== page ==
- The Enterprise
- The Recorder
Just more than 350 years since it was first built, a team of archaeologists believes it has found the site of the original 1662 St. Francis Xavier chapel in Compton.
“We feel confident saying we have the chapel site,” said Scott Lawrence of Grave Concerns after four days of excavation at the parish’s cemetery over the Labor Day weekend.
“Everything says this is it,” he said. “It’s plus or minus a few feet, but we’re within 10 feet of it either way.”
The archaeological evidence is there — iron nails, broken pieces of tile and shards of glass, and the parish’s history said the original chapel was there next to the cemetery. The current church, first built in 1731, is about a half-mile south of the cemetery.
The team also believes it has found the site of a domestic structure next to the chapel site, Lawrence said. That is where the priest or missionary would have lived.
“I’m certainly satisfied with their preliminary indication they found the chapel site,” said the Rev. Brian Sanderfoot, pastor of St. Francis Xavier, on Thursday. “I’m pleased with that report.”
Last weekend’s excavation was the third this year. The entire effort cost between $10,000 and $15,000, Sanderfoot said, funded by the parish, donations and the Knights of Columbus.
The archaeologists were fortunate that the site had not been disturbed by farming or development. It’s been a cemetery for hundreds of years, so the team only had to dig down 4 to 6 inches to reach colonial-era soils.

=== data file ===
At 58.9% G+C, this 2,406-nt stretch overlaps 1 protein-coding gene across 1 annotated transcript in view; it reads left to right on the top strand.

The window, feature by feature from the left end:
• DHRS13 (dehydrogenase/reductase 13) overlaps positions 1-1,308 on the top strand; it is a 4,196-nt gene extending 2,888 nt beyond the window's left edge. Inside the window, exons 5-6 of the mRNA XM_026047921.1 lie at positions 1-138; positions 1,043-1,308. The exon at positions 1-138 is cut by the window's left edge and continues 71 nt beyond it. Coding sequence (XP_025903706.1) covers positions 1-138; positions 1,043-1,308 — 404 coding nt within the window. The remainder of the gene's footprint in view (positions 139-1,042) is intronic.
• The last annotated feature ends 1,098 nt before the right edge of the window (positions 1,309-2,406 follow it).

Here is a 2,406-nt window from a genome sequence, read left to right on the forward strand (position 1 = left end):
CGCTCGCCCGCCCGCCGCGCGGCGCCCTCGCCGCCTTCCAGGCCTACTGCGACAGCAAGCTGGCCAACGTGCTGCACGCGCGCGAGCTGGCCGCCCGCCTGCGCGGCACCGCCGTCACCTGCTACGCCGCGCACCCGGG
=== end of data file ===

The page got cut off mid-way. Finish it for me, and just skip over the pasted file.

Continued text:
“With the density of graves they might have obliterated any posthole,” Lawrence said. A posthole would be the telltale sign of a building.
However, the church had record of the 1661 deed giving 1˝ acres of ground for a church and cemetery, so the team knew it was in the right area. Evidence of unmarked grave shafts was found, indicated by lighter-shaded earth where clay was dug up and mixed into the soil. Some were right next to each other and others overlapped. A 2011 study of the 4˝-acre cemetery by Grave Concerns said there are 544 burials there, of which 393 still have grave markers. No graves were disturbed in the search for the chapel.
The actual size of the chapel is still not known, but the parish wants to mark its location in some way. “We need to step back and think of the best way to memorialize,” Sanderfoot said. He said he wants to see St. Francis Xavier Church preserve its history the way that the Sotterley Plantation and Historic St. Mary’s City does.
The first chapel and its cemetery were accessible by water in its time, Sanderfoot said. The body of water called St. Williams Creek is now silted in. Newtowne Neck is a peninsula bounded by the Potomac and Breton Bay. It was the second area of St. Mary’s to become inhabited by the English after St. Mary’s City was purchased from the Yaocomico Indians in 1634.
Newtowne Neck was the center of county business before Leonardtown became the county seat in 1708. The Society of Jesus bought 850 acres at Newtowne Neck in 1668 for 40,000 pounds of tobacco, the literal cash crop of the time, though the Jesuits were using the location for a mission since 1640, wrote late county historian Edwin Beitzell.
Catholics fell out of favor in the Maryland colony after 1689 and the original chapel was gone by 1719, records show. The church’s cemetery became neglected and overgrown on two occasions. During the 1950s, a bulldozer was used to clear out the vegetation, knocking over gravestones in the process. It happened again in 1989.
There is an overgrown pile of cemetery debris in the nearby woods.
The 250 parishioners of St. Francis Xavier celebrated the church’s 350th anniversary at a dinner on June 9.